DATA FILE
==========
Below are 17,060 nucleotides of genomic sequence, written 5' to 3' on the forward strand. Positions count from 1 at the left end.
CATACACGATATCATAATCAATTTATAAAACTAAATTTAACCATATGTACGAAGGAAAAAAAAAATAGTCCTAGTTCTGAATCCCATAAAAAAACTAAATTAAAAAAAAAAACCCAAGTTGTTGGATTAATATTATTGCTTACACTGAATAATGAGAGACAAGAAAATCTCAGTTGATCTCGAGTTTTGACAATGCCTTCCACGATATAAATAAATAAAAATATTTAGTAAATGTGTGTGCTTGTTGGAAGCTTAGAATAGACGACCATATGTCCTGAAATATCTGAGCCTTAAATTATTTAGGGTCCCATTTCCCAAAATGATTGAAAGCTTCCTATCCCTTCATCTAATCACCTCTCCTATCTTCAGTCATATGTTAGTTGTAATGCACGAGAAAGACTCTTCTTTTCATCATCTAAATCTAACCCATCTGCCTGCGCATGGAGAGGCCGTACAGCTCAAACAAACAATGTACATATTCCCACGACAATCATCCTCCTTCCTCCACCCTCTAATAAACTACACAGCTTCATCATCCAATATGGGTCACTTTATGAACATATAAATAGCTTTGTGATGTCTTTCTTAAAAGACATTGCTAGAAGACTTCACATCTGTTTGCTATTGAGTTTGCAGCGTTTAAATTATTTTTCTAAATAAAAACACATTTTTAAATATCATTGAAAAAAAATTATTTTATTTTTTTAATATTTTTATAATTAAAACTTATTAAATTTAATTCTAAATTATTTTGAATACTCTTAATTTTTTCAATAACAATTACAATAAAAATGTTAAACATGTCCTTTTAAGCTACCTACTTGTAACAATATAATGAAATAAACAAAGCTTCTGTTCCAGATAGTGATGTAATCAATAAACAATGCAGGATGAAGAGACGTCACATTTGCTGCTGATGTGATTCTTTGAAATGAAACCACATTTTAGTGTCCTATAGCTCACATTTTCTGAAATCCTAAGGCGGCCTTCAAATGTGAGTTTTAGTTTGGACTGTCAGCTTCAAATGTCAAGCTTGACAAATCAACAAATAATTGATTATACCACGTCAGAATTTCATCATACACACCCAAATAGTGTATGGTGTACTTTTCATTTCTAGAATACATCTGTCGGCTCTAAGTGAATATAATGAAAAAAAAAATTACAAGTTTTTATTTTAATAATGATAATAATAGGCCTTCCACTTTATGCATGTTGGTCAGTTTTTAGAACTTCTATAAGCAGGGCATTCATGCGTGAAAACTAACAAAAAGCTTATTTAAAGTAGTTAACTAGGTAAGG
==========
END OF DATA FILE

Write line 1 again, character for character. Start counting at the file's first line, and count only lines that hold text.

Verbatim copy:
Below are 17,060 nucleotides of genomic sequence, written 5' to 3' on the forward strand. Positions count from 1 at the left end.